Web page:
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Asia-Pacific Amateur Championship

To build courses or birdie them: Amateur Lukas Michel still can’t decide what to do for a living

October 25, 2022

Lukas Michel prepares to tee off during a practice round ahead of the 2022 Asia-Pacific Amateur Championship in Thailand.

John Lehmann

CHONBURI, Thailand — A couple of things set Lukas Michel apart from the other 119 competitors in this week’s Asia-Pacific Amateur Championship. In an event that offers the winner a place in the 2023 Masters and Open Championship, the 28-year-old Australian is the only member of the field who has already played in the former, courtesy of his 2019 U.S. Mid-Amateur victory. And the mechanical engineering graduate from the University of Melbourne is also the one player at the Amata Spring Country Club outside Bangkok who has spent much of the last few months driving a bulldozer.

That second part was one of Michel’s duties in the employ of the course design partnership of Mike Clayton, Mike DeVries and Frank Post (CDP) during construction of the Seven Mile Beach project in Hobart, Tasmania. And it is that opportunity that sees Michel sitting at one of life’s crossroads.

Does he turn professional and pursue a career inside the ropes? Or does he follow his undoubted passion for course architecture?

While no definite decision has yet been made, the current signs are that design is winning the internal debate. Under occupation in his latest tax return, Michel wrote engineering consultant. While not a full-time employee of CDP, his job title is design associate.

“Playing professional golf is not something you can ever do half-heartedly,” Michel says. “I found that out this year. I was in Tasmania for almost eight months and hardly played. It was all moving dirt and building fairways rather than finding them. At the end of all that I was actually playing what I thought was fine. I hadn’t been practicing though. And when I went to the Mid-Am at Erin Hills in Wisconsin [in September], I really struggled, especially in the first round.”

Indeed, Michel’s opening 87 was a shock to both his system and his ego—and a score from which there was never going to be any chance of recovery. Not surprisingly, he failed to qualify for match play.

“It was just one of those days where nothing went my way,” he says. “At the end I was like, How the hell did I shoot that?

One day earlier, Michel had actually been checking out the dates for the Asian Tour Qualifying School, which is understandable. Courtesy of the injection of LIV Golf money, prize money on that long-established circuit is going to be much enhanced moving forward. Or “well-funded” as Michel called it, a broad smile across his face.

“My thinking was that, if I’m going to sign up for the school, I had to do it now,” he says. “But I left it a day, which turned out to be a good decision. I wouldn’t say my play at the Mid-Am was a turning point, but it stopped me from registering. It confirmed what I already knew: You can’t be a success in pro golf without 100 percent commitment.”

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Lukas Michel stands on a bulldozer as part of his work for the course design partnership of Mike Clayton, Mike DeVries and Frank Post (CDP).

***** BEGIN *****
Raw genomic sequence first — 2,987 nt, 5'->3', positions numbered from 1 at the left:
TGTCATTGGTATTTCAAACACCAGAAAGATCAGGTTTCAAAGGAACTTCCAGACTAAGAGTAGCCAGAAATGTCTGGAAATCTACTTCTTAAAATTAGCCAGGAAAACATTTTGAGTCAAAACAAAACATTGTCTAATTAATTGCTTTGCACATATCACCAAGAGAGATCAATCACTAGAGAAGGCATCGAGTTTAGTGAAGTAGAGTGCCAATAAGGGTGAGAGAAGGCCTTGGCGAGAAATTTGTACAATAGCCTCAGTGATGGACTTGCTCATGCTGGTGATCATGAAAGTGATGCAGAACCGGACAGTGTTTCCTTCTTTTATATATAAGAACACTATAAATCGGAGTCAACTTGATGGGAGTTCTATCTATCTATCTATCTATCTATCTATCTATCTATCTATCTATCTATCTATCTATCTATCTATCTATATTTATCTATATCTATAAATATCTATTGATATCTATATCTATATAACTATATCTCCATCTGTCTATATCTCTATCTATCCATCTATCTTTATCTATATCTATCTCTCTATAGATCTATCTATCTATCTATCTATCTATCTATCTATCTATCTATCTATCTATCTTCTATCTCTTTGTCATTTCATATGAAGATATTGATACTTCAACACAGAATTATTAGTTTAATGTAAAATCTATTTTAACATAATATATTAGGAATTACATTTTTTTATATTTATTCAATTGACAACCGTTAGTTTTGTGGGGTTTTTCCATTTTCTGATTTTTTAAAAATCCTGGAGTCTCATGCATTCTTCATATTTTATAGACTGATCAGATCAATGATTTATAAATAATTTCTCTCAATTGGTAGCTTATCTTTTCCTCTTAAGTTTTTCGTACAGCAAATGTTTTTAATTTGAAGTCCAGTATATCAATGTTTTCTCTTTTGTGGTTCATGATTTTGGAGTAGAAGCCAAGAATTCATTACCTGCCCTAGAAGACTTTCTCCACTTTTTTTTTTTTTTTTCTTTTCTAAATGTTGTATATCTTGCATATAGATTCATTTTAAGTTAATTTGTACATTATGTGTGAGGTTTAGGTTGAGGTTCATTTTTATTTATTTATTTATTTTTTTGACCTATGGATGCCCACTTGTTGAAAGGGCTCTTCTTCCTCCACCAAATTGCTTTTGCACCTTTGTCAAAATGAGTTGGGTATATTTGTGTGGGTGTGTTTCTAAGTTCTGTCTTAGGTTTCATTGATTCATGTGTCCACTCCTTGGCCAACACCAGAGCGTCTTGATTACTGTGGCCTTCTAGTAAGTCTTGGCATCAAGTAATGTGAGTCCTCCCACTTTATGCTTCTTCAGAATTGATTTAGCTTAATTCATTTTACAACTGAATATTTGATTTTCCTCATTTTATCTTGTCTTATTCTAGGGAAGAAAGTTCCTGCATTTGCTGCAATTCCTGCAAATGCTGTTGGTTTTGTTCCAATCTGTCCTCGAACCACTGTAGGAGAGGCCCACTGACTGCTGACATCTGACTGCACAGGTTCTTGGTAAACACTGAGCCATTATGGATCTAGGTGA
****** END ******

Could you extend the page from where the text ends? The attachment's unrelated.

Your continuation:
Still, for all the undoubted truth in that last statement, Michel will always have the memories of his appearance in the 2020 November Masters (where he shot 74-76, to miss the cut by six shots). The pandemic and the subsequent lack of crowds did take away the chance for family and friends to make the trip to Augusta National, but his time in Georgia provided the opportunity to compete alongside one or two more than familiar names.

“The Masters is incredible,” he says. “It is every kid’s dream to play in it. And I got to live that dream. Even if it was played in November, there were many cool aspects to the week. Access to the top players was a lot easier than it would have been normally. They were really friendly. I played practice rounds with Patrick Cantlay, Xander Schauffele, Max Homa and Collin Morikawa. It was amazing. Whoever wins this week will have a great time, probably a better time than I had. They will get the whole experience, one I never really got. I was a little bit cheated by COVID.”

Ah, but that delve into the memory bank, is brief. Again, Michel’s active mind returns to the career choices that clearly continue to occupy much of his thoughts.

“I haven’t completely given up on playing for a living, but I know that time is getting short,” he says. “Maybe the only way it will happen is if I play incredibly well over the coming Australian summer. So the next three or four months are going to be a key part of any decision I make. Although I have to admit it is pretty unlikely I will turn pro. I am pretty committed to CDP. I’ve gone quite a way down that path, and I’m really enjoying the work.

“If I think about it, my true passion is working in golf course design and construction,” he continues. “Even on the plane here I was working on my computer. Three hours of the flight are a blur because I was so engrossed in what I was doing. Work making a flight go faster is a pretty big hint. I was lost in the job.”

Ah, but there remains much to learn, not the least in the area of earth-moving that is such a vital component of course building. As Michel is quick to acknowledge, the “shapers” are amongst the most important members of any design team.

“I reckon Mike DeVries is a plus-seven on a bulldozer,” says Michel with a smile. “Right now, I might be in single-figures, but with aspirations to get to scratch. So I need to spend more time building greens to get to even that point. That is a big priority for me. And if I do reach that target and beyond, I’m not sure if I will have any regrets if I don’t turn pro. Ask me again in 20 years time.”

Just before the senior tour then. Yet another decision.